Gypsy moth caterpillars starting to die-out or mature

Spreading of caterpillar-killing fungus, advancing of lifecycle means pests will soon be gone

SPRINGFIELD, Mass. (WWLP) – There is finally some good news for people in eastern Hampden and Hampshire County, who have been suffering from a gypsy moth caterpillar infestation: the leaf-eating pests could soon be on their way out.

Danny Briggs, an arborist with the company ArborTech, told 22News that many caterpillars are dying right now. They are being killed-off by a fungus that has been accelerated by all the rain we have been having lately. This fungus is typically responsible for keeping the gypsy moth population in check, but last year’s drought prevented the fungus from spreading well until recently; giving us two consecutive bad seasons.

Additionally, the caterpillars that survive are reaching a point in their life cycle where they begin the transformation into adult moths. The adult moths do not do the kind of damage to trees that the caterpillars are responsible for, but they do lay eggs that will turn into next season’s pests.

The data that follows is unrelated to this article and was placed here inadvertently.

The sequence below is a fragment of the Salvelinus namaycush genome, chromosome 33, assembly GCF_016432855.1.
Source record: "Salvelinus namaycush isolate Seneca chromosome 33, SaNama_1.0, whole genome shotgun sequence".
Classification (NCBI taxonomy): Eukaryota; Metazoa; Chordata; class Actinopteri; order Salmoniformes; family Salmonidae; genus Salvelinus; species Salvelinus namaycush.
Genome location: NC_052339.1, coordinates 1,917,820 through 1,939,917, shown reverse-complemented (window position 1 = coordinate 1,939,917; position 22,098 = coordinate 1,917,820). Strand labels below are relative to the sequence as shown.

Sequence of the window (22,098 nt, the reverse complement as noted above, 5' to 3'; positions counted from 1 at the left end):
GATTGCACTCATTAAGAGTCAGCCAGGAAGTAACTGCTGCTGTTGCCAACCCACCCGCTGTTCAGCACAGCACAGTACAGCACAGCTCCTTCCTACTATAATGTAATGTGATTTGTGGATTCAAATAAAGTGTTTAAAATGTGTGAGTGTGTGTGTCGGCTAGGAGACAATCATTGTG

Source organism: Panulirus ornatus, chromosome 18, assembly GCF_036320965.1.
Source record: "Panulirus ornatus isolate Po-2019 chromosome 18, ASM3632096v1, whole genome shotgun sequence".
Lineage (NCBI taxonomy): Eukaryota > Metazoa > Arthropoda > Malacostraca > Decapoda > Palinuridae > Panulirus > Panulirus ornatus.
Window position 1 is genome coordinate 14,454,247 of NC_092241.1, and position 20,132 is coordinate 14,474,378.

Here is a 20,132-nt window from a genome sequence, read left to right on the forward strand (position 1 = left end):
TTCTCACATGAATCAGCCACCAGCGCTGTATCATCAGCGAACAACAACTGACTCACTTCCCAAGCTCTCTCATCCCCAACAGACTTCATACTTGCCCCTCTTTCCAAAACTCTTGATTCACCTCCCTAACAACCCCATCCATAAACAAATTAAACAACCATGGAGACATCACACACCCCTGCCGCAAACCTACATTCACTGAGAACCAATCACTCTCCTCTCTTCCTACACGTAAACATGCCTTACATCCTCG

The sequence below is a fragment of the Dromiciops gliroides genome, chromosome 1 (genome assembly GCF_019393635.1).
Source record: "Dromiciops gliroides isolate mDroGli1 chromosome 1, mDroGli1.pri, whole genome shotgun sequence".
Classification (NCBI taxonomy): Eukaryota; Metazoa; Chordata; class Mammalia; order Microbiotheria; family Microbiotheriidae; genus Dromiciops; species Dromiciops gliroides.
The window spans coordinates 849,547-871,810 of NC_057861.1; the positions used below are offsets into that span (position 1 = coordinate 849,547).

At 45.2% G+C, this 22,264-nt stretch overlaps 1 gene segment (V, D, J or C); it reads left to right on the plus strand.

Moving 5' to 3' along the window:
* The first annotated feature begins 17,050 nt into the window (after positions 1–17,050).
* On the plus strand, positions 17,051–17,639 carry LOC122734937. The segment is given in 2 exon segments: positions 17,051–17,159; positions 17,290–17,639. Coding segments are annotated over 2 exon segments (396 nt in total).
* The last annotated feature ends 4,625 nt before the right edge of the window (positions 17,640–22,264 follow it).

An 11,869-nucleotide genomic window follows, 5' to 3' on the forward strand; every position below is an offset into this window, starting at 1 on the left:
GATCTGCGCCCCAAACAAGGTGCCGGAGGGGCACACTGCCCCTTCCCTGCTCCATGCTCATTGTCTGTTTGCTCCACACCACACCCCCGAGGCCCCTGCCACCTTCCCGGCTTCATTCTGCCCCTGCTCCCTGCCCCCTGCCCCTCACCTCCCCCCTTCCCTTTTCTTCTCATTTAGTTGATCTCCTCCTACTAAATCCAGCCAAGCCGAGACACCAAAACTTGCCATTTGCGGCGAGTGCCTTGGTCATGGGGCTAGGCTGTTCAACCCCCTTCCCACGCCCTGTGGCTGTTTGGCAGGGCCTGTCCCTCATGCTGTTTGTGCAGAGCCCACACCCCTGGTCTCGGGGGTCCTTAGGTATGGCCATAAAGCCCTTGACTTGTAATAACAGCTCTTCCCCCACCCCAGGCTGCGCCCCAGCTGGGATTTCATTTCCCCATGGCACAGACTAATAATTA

Continuing Coverage: Gypsy Moth Caterpillar Infestation

Briggs said that the recent die-off means that there is a good chance that next year will not be as severe as this year has been. However, until egg masses begin to show up, we will not have too good of an idea.

He recommends that homeowners fertilize their trees if they have been defoliated by caterpillars, in an effort to keep them healthy.